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Exercise physiologist: Salary and conditions

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  • Salaries can vary greatly depending on the type of employer.
  • Exercise physiologists employed in the sports sector may earn £18,000 to £35,000. For those working in high-profile sport science, salaries can exceed £60,000 and may reach up to £100,000.
  • Clinical exercise physiologists working in the National Health Service (NHS) are usually covered by the Agenda for Change (AfC) Pay Rates . You would typically start at the lower end of Band 5 (£21,478 to £27,901) and would need to undertake a considerable amount of continuing professional development (CPD) to progress up the pay scale.
  • Salaries for exercise physiology lecturers in higher education start in the region of £30,500. Details of the pay scale for lecturers can be found at the University and College Union (UCU) .
  • Working hours are irregular and include evenings and weekends to cover appointments with clients. When on tour or at training camps with athletes or teams, working hours may be long.
  • Exercise physiologists working within sport usually work either in a laboratory or in the field. Those working as clinical exercise physiologists are typically based in hospitals, medical centres and private healthcare organisations.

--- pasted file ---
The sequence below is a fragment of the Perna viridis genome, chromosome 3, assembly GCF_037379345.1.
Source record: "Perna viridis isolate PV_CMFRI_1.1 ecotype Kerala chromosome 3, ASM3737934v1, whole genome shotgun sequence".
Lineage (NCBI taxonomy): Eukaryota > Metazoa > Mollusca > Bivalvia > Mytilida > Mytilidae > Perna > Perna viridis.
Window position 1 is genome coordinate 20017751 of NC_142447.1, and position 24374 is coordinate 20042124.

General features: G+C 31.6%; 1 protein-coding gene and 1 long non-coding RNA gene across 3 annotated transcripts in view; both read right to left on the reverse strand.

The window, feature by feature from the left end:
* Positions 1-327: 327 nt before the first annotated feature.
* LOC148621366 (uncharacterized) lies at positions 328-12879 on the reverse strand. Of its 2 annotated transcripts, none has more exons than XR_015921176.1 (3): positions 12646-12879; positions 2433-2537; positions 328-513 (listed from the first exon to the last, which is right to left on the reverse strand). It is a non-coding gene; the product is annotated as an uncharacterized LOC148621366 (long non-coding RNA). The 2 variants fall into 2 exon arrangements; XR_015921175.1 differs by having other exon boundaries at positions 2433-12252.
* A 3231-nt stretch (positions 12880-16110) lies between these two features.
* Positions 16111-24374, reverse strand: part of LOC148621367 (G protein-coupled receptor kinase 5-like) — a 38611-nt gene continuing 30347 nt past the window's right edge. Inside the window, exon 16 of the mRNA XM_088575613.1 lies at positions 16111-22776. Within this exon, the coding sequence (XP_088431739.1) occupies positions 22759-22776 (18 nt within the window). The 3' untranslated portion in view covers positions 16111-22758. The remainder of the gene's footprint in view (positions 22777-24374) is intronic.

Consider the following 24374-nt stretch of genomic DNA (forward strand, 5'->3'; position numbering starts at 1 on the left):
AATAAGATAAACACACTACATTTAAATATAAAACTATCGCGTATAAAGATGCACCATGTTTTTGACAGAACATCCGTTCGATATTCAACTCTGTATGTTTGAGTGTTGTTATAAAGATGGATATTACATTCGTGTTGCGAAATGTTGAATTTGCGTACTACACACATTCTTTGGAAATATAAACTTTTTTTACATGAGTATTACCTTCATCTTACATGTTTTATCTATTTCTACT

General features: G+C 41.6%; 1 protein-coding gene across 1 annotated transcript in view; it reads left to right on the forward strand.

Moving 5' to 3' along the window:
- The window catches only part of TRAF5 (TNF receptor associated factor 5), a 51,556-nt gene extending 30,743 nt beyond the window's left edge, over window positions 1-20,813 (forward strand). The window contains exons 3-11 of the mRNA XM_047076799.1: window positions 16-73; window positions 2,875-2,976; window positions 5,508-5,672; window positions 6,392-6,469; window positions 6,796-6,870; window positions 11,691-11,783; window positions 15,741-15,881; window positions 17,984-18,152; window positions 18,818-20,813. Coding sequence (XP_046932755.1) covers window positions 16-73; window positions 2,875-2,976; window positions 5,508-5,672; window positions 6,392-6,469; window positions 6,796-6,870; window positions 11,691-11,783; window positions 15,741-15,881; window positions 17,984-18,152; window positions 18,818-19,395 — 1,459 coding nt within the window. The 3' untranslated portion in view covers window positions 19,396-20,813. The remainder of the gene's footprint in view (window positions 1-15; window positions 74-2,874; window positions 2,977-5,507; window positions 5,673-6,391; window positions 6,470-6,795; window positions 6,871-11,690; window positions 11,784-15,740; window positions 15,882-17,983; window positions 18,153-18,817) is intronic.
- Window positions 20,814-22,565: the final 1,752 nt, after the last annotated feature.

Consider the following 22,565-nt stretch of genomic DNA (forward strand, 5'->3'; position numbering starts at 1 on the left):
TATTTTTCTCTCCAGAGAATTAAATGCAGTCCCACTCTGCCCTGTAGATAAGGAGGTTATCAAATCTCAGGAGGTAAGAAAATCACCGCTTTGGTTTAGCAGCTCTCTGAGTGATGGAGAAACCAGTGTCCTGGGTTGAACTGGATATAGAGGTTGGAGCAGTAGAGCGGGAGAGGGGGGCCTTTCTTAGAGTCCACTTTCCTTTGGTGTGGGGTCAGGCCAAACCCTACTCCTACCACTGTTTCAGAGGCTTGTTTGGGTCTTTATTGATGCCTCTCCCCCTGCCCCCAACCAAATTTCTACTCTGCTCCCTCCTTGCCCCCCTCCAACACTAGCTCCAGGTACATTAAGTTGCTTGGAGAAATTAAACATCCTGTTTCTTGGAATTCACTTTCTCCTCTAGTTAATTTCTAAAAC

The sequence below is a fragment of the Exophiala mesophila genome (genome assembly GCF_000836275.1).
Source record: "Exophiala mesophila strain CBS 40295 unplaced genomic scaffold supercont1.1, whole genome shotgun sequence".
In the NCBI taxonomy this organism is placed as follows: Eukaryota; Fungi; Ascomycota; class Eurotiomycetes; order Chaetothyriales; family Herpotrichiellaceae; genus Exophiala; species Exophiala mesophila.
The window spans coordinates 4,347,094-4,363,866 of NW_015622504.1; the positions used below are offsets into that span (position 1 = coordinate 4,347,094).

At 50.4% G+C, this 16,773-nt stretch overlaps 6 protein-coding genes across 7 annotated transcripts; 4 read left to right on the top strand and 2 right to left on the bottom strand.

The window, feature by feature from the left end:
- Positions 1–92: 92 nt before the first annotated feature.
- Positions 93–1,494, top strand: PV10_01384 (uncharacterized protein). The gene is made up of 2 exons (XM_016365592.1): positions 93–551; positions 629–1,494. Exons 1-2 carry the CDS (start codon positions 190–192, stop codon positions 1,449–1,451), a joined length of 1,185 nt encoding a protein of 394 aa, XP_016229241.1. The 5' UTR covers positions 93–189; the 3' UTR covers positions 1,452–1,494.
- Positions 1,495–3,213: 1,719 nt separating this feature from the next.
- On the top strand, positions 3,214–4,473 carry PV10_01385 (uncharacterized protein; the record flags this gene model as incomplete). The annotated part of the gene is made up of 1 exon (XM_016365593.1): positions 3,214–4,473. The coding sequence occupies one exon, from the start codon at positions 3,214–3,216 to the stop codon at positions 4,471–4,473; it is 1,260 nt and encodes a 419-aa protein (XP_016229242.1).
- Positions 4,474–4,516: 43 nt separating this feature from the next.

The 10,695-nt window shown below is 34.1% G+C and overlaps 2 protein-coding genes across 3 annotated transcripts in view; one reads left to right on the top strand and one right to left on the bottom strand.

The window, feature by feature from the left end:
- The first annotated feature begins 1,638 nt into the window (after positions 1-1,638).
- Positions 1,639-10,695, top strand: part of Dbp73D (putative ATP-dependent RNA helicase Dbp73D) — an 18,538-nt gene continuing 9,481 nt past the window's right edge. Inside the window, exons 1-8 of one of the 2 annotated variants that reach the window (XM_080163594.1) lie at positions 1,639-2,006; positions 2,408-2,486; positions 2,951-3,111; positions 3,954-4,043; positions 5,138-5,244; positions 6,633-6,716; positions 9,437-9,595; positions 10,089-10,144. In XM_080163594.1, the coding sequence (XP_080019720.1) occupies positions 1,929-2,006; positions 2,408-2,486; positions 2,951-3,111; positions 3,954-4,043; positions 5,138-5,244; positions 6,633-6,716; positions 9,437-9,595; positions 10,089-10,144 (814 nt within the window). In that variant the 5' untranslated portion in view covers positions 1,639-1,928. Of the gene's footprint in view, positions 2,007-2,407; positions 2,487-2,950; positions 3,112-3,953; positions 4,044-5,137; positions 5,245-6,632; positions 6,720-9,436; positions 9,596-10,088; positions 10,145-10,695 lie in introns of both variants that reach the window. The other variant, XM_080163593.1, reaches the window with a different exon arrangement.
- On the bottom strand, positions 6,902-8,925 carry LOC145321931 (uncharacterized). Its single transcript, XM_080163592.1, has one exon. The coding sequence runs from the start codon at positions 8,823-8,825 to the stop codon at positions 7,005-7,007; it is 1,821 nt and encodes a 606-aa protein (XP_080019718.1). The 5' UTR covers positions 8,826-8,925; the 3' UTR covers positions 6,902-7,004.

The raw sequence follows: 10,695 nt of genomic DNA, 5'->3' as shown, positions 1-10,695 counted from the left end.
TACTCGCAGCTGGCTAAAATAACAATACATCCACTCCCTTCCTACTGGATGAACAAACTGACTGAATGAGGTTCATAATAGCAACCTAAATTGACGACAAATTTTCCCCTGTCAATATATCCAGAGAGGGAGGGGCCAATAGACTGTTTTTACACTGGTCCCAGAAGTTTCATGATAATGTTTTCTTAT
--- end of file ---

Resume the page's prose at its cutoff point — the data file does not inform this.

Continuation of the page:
• Part-time work and self-employment is possible. Consultancy work is also available for experienced and accredited physiologists.
  • Although career opportunities available to sport and exercise physiologists are currently expanding, competition for jobs is fierce and considerable postgraduate training/experience is usually required.
  • Dress code depends on the particular area of work. A uniform is often supplied or appropriately smart sportswear is expected.
  • Opportunities exist across the UK and abroad.
  • Travel and time away from home may be required to attend training camps, competitions, fixtures and events.
  • For those working with children and young people, a Disclosure and Barring Service check may need to be carried out.

Salary figures are intended as a guide only.

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AGCAS
Written by AGCAS editors
Date: 
December 2014
 

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